According to a new study published Thursday, the effectiveness of the Pfizer-BioNTech vaccine against Covid-19 declines faster than that of the AstraZeneca jab.
“Two doses of Pfizer-BioNTech have higher initial effectiveness against new COVID-19 infections. But this tapers off faster compared to two doses of Oxford-AstraZeneca,” said Oxford University researchers.
The study, which has not been peer-reviewed, is based on a survey by Britain’s Office for National Statistics. It carried out CRP tests from December last year to this month in randomly selected households.
It found that “the dynamics of immunity after the second doses differed significantly” between Pfizer and AstraZeneca, according to the university’s Nuffield Department of Medicine.
Pfizer had “greater initial effectiveness” but saw “faster declines in protection against high viral load and symptomatic infection” when looking at a period of several months after complete vaccination. However, rates remained low for both injections.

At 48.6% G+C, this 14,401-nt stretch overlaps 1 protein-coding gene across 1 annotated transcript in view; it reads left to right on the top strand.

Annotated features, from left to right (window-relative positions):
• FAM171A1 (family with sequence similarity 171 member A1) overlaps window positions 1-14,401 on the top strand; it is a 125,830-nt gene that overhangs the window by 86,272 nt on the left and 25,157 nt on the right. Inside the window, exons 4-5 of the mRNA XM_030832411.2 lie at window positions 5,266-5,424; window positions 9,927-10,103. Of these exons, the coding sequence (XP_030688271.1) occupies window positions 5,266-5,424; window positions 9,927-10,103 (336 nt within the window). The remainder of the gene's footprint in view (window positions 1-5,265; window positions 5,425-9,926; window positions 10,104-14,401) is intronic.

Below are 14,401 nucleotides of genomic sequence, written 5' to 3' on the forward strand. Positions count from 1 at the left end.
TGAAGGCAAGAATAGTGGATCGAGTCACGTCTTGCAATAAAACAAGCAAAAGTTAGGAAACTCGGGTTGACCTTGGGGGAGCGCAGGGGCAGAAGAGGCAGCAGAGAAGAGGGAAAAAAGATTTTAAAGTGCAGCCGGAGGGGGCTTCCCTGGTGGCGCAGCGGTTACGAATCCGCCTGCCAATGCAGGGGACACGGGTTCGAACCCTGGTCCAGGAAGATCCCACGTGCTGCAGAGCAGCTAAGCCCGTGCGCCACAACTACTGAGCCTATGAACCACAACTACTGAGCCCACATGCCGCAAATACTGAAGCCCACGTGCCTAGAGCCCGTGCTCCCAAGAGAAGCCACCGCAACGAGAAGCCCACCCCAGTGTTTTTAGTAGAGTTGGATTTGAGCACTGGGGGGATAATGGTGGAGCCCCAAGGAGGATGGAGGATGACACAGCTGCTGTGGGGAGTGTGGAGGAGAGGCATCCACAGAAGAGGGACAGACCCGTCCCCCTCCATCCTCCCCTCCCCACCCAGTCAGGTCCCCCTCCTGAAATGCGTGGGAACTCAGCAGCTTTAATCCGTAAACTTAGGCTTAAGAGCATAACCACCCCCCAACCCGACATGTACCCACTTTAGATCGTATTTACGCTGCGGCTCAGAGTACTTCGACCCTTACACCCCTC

The study findings come when Israel administers booster injections after giving 58 percent of the population two injections of the Pfizer jab.
The United States is also ready to offer booster vaccines to increase antibody levels following concerns about decreased effectiveness of the Pfizer and Moderna vaccines.
The Oxford research also found that protection was greatest among those who had already been infected with the virus.
The study examined two groups of more than 300,000 people over 18, first during the period dominated by the Alpha variant, which emerged in Kent, south-eastern England. The second from May 2021 onwards, when the variant Delta has been dominant.
He confirmed that the vaccines are less effective against Delta, which was first seen in India.
The AstraZeneca vaccine is the most widely offered in the UK. In contrast, those under 40 are offered Pfizer or Moderna due to blood clotting problems.